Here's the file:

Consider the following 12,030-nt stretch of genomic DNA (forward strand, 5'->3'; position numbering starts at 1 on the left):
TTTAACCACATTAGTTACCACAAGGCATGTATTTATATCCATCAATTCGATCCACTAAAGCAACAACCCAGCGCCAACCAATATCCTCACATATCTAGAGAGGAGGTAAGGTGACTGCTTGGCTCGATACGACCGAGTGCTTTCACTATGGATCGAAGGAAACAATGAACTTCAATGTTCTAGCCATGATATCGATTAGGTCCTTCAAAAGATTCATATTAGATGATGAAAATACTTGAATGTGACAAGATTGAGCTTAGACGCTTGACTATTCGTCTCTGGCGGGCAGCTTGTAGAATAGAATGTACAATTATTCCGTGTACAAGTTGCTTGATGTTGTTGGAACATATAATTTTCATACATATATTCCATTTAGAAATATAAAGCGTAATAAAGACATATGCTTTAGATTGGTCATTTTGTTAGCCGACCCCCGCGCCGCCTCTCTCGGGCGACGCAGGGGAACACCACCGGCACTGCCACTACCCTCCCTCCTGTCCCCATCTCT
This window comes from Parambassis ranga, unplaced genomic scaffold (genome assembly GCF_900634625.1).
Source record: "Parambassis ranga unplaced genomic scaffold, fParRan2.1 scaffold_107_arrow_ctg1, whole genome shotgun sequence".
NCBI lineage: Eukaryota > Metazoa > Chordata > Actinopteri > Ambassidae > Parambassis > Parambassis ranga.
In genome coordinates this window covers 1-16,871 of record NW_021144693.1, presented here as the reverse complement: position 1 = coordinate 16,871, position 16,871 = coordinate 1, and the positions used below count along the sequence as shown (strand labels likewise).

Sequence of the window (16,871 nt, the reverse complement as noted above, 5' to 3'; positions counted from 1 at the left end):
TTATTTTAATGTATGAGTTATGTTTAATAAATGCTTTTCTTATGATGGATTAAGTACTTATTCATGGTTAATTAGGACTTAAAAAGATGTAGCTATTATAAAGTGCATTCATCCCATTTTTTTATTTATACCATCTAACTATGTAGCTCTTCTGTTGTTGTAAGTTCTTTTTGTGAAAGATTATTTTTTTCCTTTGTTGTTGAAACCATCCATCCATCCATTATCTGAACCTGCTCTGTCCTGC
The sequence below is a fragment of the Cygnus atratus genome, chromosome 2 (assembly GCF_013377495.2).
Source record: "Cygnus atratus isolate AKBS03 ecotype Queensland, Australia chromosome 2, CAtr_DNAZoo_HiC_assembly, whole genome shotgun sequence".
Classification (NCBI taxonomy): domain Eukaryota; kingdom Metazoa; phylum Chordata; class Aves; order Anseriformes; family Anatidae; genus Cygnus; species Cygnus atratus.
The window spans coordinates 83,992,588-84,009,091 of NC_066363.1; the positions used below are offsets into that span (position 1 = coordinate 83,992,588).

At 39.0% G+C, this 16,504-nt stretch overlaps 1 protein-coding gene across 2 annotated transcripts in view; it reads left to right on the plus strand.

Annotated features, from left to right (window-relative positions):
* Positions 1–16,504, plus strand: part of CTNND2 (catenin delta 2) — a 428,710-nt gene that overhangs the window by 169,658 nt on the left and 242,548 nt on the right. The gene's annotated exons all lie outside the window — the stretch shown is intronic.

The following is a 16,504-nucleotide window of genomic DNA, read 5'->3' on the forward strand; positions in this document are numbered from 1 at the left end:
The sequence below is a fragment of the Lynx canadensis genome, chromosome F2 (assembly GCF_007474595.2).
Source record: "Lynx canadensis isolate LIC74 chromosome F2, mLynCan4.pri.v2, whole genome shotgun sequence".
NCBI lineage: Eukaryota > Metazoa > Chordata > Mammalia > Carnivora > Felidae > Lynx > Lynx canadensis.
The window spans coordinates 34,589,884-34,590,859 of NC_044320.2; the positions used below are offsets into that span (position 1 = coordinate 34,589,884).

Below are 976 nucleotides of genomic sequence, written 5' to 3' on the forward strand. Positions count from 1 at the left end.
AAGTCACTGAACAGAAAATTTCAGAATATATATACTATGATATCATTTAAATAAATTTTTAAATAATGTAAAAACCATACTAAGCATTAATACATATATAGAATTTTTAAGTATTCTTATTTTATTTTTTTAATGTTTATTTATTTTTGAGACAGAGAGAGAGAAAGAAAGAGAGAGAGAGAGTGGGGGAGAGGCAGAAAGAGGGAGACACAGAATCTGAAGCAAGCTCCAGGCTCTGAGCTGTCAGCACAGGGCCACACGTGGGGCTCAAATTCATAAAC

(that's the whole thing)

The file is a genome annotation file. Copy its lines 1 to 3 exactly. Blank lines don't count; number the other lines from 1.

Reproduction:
Consider the following 12,030-nt stretch of genomic DNA (forward strand, 5'->3'; position numbering starts at 1 on the left):
TTTAACCACATTAGTTACCACAAGGCATGTATTTATATCCATCAATTCGATCCACTAAAGCAACAACCCAGCGCCAACCAATATCCTCACATATCTAGAGAGGAGGTAAGGTGACTGCTTGGCTCGATACGACCGAGTGCTTTCACTATGGATCGAAGGAAACAATGAACTTCAATGTTCTAGCCATGATATCGATTAGGTCCTTCAAAAGATTCATATTAGATGATGAAAATACTTGAATGTGACAAGATTGAGCTTAGACGCTTGACTATTCGTCTCTGGCGGGCAGCTTGTAGAATAGAATGTACAATTATTCCGTGTACAAGTTGCTTGATGTTGTTGGAACATATAATTTTCATACATATATTCCATTTAGAAATATAAAGCGTAATAAAGACATATGCTTTAGATTGGTCATTTTGTTAGCCGACCCCCGCGCCGCCTCTCTCGGGCGACGCAGGGGAACACCACCGGCACTGCCACTACCCTCCCTCCTGTCCCCATCTCT
This window comes from Parambassis ranga, unplaced genomic scaffold (genome assembly GCF_900634625.1).